CDC Logo Tuberculosis Information CD-ROM   Image of people
     
jump over main navigation bar to content area
Home
TB Guidelines
Surveillance Reports
Slide Sets
TB-Related MMWRs and Reports
Education/Training Materials
Newsletters
Ordering Information
Help

 

U.S. Department of Health and Human Services

  
jump over right navigation bar
TB Notes 2, 2007
Director's Letter
Highlights from State and Local Programs
  Successful Collaborations by New England TB Prevention and Control Programs
World TB Day 2007
  First Annual TB Awareness Walk
  TB and HIV Analogy
  From Us to You
Nursing Update
  Judy Gibson, BSN, MSN, Receives Chief Nurse Officer Award
TB Education and Training Network Updates
  Member Highlight
  Cultural Competency Workgroup: Special Topic Discussion on “The Culture of Substance Users”
Communications, Education, and Behavioral Studies Branch Update
  New Additions to www.findtbresources.org
Clinical and Health Systems Research Branch Updates
  MDR TB and XDR TB Clinical Trials Design Working Group Formed
  The Long Road to a Shorter, Stronger, Safer Cure for TB – How to Get There Faster
International Research and Programs Branch Update
  Building the Capacity of Health Care Workers from the Former Soviet Union on TB/HIV Surveillance Activities
Surveillance, Epidemiology, and Outbreak Investigations Branch Updates
  RVCT Revision
  10th Semiannual Meeting of the TB Epidemiologic Studies Consortium
New CDC Publications
Personnel Notes
Calendar of Events
 
Return to Table of Contents

TB Notes Newsletter

No. 2, 2007

PERSONNEL NOTES

Peter Cegielski, MD, of DTBE’s International Research and Programs Branch received the 2007 Brachman Award on April 19, 2007, at the 56th Epidemic Intelligence Service (EIS) Conference for excellence in teaching epidemiology to EIS Officers. Peter was selected to receive this award by the EIS Class of 2005, which just completed its 2-year training. Peter was the co-recipient of this year's award along with Dr. Joshua Mott of the National Center for Immunization and Respiratory Diseases. Congratulations, Peter!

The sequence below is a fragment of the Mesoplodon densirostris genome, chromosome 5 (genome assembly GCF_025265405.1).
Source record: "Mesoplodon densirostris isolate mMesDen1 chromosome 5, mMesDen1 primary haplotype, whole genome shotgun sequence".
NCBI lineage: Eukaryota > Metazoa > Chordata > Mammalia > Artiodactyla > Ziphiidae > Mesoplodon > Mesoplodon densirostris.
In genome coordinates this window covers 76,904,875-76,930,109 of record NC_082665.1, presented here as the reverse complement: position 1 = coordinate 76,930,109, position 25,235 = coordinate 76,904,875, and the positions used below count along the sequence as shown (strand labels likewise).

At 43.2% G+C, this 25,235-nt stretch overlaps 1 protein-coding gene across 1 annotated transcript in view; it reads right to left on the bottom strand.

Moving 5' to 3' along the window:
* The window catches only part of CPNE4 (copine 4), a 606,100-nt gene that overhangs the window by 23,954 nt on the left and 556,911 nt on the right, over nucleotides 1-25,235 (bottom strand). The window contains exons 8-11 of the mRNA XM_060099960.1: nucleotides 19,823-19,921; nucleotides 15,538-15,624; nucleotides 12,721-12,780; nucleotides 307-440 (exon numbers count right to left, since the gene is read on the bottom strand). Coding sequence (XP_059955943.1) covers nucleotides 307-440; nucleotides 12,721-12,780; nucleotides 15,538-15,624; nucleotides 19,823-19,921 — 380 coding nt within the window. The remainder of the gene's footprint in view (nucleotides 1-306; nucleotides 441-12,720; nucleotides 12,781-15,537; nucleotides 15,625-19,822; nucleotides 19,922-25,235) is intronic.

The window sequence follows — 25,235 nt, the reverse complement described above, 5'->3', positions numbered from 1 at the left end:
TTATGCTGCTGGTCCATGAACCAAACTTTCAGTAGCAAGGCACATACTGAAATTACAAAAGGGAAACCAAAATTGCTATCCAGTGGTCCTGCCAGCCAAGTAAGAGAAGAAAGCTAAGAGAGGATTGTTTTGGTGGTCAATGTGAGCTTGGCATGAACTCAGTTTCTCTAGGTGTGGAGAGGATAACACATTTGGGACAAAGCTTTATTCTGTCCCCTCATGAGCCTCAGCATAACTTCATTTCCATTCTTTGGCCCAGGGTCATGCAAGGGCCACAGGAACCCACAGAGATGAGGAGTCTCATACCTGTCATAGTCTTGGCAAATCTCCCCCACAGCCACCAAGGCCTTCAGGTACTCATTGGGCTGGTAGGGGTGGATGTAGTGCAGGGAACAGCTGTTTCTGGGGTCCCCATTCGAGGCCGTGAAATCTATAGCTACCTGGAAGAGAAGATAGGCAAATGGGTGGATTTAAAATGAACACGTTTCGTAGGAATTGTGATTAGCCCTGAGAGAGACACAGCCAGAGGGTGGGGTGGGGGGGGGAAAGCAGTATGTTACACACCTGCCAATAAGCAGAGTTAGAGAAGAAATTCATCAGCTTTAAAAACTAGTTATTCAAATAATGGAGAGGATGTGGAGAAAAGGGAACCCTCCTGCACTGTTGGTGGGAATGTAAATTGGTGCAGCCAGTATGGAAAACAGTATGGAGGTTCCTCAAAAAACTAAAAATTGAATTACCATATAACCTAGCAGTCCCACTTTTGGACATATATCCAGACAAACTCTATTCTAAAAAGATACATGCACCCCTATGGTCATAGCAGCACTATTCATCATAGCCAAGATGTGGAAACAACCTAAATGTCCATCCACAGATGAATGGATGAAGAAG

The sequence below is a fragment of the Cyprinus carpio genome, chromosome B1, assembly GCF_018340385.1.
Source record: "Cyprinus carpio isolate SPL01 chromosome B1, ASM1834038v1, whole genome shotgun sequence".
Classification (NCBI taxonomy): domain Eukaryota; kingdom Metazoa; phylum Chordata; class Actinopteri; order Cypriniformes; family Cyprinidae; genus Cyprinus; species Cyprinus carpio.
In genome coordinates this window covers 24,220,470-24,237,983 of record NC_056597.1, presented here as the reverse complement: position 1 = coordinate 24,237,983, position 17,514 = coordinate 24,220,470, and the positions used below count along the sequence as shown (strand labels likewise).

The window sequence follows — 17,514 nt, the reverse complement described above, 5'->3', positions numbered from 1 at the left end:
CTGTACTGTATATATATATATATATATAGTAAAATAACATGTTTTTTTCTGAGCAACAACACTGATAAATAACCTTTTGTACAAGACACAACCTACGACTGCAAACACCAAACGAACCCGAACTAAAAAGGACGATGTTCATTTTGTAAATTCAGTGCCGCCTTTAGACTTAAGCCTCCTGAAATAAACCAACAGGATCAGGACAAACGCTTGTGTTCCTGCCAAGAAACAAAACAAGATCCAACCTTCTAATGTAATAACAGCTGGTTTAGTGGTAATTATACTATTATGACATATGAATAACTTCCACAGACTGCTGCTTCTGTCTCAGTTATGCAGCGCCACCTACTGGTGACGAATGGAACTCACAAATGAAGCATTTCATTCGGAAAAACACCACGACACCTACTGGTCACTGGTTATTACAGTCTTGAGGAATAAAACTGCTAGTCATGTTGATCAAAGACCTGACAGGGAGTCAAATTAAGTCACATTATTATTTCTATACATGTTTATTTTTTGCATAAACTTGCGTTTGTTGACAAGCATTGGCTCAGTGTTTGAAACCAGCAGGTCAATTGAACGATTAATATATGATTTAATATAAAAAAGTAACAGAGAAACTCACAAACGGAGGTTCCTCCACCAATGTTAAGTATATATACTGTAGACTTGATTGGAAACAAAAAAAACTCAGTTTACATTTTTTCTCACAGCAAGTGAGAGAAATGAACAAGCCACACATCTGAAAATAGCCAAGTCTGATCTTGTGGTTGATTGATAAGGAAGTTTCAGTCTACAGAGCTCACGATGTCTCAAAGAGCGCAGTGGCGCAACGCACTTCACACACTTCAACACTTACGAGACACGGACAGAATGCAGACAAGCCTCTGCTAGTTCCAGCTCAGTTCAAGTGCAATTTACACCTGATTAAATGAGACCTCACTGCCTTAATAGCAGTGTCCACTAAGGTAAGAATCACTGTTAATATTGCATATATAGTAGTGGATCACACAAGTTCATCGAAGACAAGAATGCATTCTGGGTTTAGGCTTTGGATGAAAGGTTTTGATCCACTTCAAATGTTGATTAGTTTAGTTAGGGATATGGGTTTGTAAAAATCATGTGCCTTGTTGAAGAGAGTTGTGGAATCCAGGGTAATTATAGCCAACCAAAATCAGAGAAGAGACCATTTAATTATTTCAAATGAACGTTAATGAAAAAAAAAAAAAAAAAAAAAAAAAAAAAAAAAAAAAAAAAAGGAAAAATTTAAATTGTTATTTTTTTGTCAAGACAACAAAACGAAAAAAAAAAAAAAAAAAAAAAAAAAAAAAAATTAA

Al Forbes is returning to DTBE in Atlanta in June as a TB Program Consultant. He has been serving in the Miami, Florida, public health advisor position since September 18, 2005. Al began his CDC career in 1993 as a public health associate with the New York City (NYC) Department of Health Bureau of Tuberculosis Control. His assignment to NYC provided him with a broad understanding of public health and knowledge about programmatic issues and clinical services. In 1997, he was promoted and transferred to the New Jersey Department of Health and Senior Services Tuberculosis Program, where he served as the assistant to the senior public health advisor. While there, he provided consultation and technical assistance in program planning, coordination, operations, training, administration, and evaluation. In 1999, Al was selected as the assistant project manager for the Tuberculosis Information Management System (TIMS). In this position he provided technical assistance and training to TIMS users nationwide. He worked closely with the Surveillance Branch regarding the interface of TB surveillance data and with the Field Services and Evaluation Branch (FSEB) program consultants regarding resource needs and management problems. In 2001, he became a program consultant and assumed the duties of overseeing DTBE’s COAG activities and providing guidance and consultation to the Mid-Atlantic region. Welcome back, Al!